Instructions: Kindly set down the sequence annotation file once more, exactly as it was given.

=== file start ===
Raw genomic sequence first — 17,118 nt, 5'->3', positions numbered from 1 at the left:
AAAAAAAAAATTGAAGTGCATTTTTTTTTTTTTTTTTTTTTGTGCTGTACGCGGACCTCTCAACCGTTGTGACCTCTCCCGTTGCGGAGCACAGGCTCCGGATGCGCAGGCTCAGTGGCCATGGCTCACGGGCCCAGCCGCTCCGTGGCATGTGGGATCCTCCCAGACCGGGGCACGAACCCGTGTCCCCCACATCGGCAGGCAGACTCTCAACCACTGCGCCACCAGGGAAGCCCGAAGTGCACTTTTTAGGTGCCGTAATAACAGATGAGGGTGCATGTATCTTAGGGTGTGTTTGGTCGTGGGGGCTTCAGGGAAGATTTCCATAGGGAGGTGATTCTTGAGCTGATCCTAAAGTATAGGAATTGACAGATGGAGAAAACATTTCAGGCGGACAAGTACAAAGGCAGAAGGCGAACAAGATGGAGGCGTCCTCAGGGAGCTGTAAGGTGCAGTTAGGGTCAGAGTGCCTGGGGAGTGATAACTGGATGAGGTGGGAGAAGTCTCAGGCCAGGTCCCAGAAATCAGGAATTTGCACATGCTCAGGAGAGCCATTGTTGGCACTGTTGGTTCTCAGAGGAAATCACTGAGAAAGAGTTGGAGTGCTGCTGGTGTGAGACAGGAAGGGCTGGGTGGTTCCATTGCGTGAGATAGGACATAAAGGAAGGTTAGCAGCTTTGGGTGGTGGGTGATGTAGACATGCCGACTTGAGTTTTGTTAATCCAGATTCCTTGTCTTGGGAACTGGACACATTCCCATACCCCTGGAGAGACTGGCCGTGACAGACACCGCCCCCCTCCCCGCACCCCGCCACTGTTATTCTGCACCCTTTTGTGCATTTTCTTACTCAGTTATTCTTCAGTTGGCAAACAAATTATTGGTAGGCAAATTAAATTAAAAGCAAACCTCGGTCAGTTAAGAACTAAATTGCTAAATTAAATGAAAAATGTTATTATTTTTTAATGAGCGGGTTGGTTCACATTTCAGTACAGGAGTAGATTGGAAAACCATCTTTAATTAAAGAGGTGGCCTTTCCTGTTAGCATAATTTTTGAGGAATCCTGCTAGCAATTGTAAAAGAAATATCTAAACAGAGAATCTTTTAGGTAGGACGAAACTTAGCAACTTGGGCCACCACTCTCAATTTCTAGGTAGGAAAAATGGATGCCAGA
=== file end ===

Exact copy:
Raw genomic sequence first — 17,118 nt, 5'->3', positions numbered from 1 at the left:
AAAAAAAAAATTGAAGTGCATTTTTTTTTTTTTTTTTTTTTGTGCTGTACGCGGACCTCTCAACCGTTGTGACCTCTCCCGTTGCGGAGCACAGGCTCCGGATGCGCAGGCTCAGTGGCCATGGCTCACGGGCCCAGCCGCTCCGTGGCATGTGGGATCCTCCCAGACCGGGGCACGAACCCGTGTCCCCCACATCGGCAGGCAGACTCTCAACCACTGCGCCACCAGGGAAGCCCGAAGTGCACTTTTTAGGTGCCGTAATAACAGATGAGGGTGCATGTATCTTAGGGTGTGTTTGGTCGTGGGGGCTTCAGGGAAGATTTCCATAGGGAGGTGATTCTTGAGCTGATCCTAAAGTATAGGAATTGACAGATGGAGAAAACATTTCAGGCGGACAAGTACAAAGGCAGAAGGCGAACAAGATGGAGGCGTCCTCAGGGAGCTGTAAGGTGCAGTTAGGGTCAGAGTGCCTGGGGAGTGATAACTGGATGAGGTGGGAGAAGTCTCAGGCCAGGTCCCAGAAATCAGGAATTTGCACATGCTCAGGAGAGCCATTGTTGGCACTGTTGGTTCTCAGAGGAAATCACTGAGAAAGAGTTGGAGTGCTGCTGGTGTGAGACAGGAAGGGCTGGGTGGTTCCATTGCGTGAGATAGGACATAAAGGAAGGTTAGCAGCTTTGGGTGGTGGGTGATGTAGACATGCCGACTTGAGTTTTGTTAATCCAGATTCCTTGTCTTGGGAACTGGACACATTCCCATACCCCTGGAGAGACTGGCCGTGACAGACACCGCCCCCCTCCCCGCACCCCGCCACTGTTATTCTGCACCCTTTTGTGCATTTTCTTACTCAGTTATTCTTCAGTTGGCAAACAAATTATTGGTAGGCAAATTAAATTAAAAGCAAACCTCGGTCAGTTAAGAACTAAATTGCTAAATTAAATGAAAAATGTTATTATTTTTTAATGAGCGGGTTGGTTCACATTTCAGTACAGGAGTAGATTGGAAAACCATCTTTAATTAAAGAGGTGGCCTTTCCTGTTAGCATAATTTTTGAGGAATCCTGCTAGCAATTGTAAAAGAAATATCTAAACAGAGAATCTTTTAGGTAGGACGAAACTTAGCAACTTGGGCCACCACTCTCAATTTCTAGGTAGGAAAAATGGATGCCAGA